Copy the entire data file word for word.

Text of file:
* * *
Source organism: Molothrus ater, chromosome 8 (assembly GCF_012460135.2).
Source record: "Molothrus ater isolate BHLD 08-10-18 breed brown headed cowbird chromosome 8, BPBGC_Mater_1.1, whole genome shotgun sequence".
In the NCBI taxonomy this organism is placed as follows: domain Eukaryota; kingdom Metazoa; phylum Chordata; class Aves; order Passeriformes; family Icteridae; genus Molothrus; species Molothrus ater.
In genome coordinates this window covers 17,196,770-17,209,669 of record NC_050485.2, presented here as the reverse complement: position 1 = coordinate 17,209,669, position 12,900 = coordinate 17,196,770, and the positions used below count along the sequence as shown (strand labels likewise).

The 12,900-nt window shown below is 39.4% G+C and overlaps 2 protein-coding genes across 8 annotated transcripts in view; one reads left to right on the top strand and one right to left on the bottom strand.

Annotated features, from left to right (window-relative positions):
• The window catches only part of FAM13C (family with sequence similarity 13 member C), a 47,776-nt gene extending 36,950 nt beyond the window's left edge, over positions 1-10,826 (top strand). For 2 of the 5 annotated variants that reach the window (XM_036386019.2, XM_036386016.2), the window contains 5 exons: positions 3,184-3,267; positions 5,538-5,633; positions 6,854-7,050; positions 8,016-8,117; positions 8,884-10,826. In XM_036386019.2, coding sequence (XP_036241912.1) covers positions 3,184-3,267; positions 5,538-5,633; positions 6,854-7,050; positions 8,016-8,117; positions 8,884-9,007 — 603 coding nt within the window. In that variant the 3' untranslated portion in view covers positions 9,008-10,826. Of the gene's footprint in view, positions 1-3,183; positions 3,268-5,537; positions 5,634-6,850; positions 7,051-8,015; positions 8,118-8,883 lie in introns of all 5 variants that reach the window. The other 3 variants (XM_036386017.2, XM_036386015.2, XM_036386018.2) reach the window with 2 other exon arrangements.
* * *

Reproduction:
Source organism: Molothrus ater, chromosome 8 (assembly GCF_012460135.2).
Source record: "Molothrus ater isolate BHLD 08-10-18 breed brown headed cowbird chromosome 8, BPBGC_Mater_1.1, whole genome shotgun sequence".
In the NCBI taxonomy this organism is placed as follows: domain Eukaryota; kingdom Metazoa; phylum Chordata; class Aves; order Passeriformes; family Icteridae; genus Molothrus; species Molothrus ater.
In genome coordinates this window covers 17,196,770-17,209,669 of record NC_050485.2, presented here as the reverse complement: position 1 = coordinate 17,209,669, position 12,900 = coordinate 17,196,770, and the positions used below count along the sequence as shown (strand labels likewise).

The 12,900-nt window shown below is 39.4% G+C and overlaps 2 protein-coding genes across 8 annotated transcripts in view; one reads left to right on the top strand and one right to left on the bottom strand.

Annotated features, from left to right (window-relative positions):
• The window catches only part of FAM13C (family with sequence similarity 13 member C), a 47,776-nt gene extending 36,950 nt beyond the window's left edge, over positions 1-10,826 (top strand). For 2 of the 5 annotated variants that reach the window (XM_036386019.2, XM_036386016.2), the window contains 5 exons: positions 3,184-3,267; positions 5,538-5,633; positions 6,854-7,050; positions 8,016-8,117; positions 8,884-10,826. In XM_036386019.2, coding sequence (XP_036241912.1) covers positions 3,184-3,267; positions 5,538-5,633; positions 6,854-7,050; positions 8,016-8,117; positions 8,884-9,007 — 603 coding nt within the window. In that variant the 3' untranslated portion in view covers positions 9,008-10,826. Of the gene's footprint in view, positions 1-3,183; positions 3,268-5,537; positions 5,634-6,850; positions 7,051-8,015; positions 8,118-8,883 lie in introns of all 5 variants that reach the window. The other 3 variants (XM_036386017.2, XM_036386015.2, XM_036386018.2) reach the window with 2 other exon arrangements.